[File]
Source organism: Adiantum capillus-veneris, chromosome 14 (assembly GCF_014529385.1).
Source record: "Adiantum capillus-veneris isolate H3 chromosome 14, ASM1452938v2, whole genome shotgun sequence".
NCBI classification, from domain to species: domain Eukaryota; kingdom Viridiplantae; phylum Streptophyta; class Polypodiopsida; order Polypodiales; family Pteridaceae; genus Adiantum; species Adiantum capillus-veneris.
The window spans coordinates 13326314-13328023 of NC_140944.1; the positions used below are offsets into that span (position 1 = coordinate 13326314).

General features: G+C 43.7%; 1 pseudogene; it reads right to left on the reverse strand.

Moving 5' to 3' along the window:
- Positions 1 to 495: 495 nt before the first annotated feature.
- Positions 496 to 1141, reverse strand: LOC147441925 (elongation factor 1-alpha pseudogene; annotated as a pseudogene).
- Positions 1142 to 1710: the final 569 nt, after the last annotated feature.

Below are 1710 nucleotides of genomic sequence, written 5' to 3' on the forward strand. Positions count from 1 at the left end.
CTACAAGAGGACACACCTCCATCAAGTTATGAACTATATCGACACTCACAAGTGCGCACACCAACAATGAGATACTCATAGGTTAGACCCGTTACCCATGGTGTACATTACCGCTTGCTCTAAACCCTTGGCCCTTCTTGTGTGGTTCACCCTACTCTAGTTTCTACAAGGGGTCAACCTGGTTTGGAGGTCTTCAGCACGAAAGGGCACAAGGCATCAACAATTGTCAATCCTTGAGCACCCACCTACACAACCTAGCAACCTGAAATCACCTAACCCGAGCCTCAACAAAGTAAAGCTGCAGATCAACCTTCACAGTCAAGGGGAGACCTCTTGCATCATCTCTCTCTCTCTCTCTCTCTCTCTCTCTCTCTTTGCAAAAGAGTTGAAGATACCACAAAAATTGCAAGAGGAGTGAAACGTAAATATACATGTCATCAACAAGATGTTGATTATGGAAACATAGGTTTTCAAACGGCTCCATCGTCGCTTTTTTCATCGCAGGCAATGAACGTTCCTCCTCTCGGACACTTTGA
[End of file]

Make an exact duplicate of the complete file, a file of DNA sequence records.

Source organism: Adiantum capillus-veneris, chromosome 14 (assembly GCF_014529385.1).
Source record: "Adiantum capillus-veneris isolate H3 chromosome 14, ASM1452938v2, whole genome shotgun sequence".
NCBI classification, from domain to species: domain Eukaryota; kingdom Viridiplantae; phylum Streptophyta; class Polypodiopsida; order Polypodiales; family Pteridaceae; genus Adiantum; species Adiantum capillus-veneris.
The window spans coordinates 13326314-13328023 of NC_140944.1; the positions used below are offsets into that span (position 1 = coordinate 13326314).

General features: G+C 43.7%; 1 pseudogene; it reads right to left on the reverse strand.

Moving 5' to 3' along the window:
- Positions 1 to 495: 495 nt before the first annotated feature.
- Positions 496 to 1141, reverse strand: LOC147441925 (elongation factor 1-alpha pseudogene; annotated as a pseudogene).
- Positions 1142 to 1710: the final 569 nt, after the last annotated feature.

Below are 1710 nucleotides of genomic sequence, written 5' to 3' on the forward strand. Positions count from 1 at the left end.
CTACAAGAGGACACACCTCCATCAAGTTATGAACTATATCGACACTCACAAGTGCGCACACCAACAATGAGATACTCATAGGTTAGACCCGTTACCCATGGTGTACATTACCGCTTGCTCTAAACCCTTGGCCCTTCTTGTGTGGTTCACCCTACTCTAGTTTCTACAAGGGGTCAACCTGGTTTGGAGGTCTTCAGCACGAAAGGGCACAAGGCATCAACAATTGTCAATCCTTGAGCACCCACCTACACAACCTAGCAACCTGAAATCACCTAACCCGAGCCTCAACAAAGTAAAGCTGCAGATCAACCTTCACAGTCAAGGGGAGACCTCTTGCATCATCTCTCTCTCTCTCTCTCTCTCTCTCTCTCTCTTTGCAAAAGAGTTGAAGATACCACAAAAATTGCAAGAGGAGTGAAACGTAAATATACATGTCATCAACAAGATGTTGATTATGGAAACATAGGTTTTCAAACGGCTCCATCGTCGCTTTTTTCATCGCAGGCAATGAACGTTCCTCCTCTCGGACACTTTGA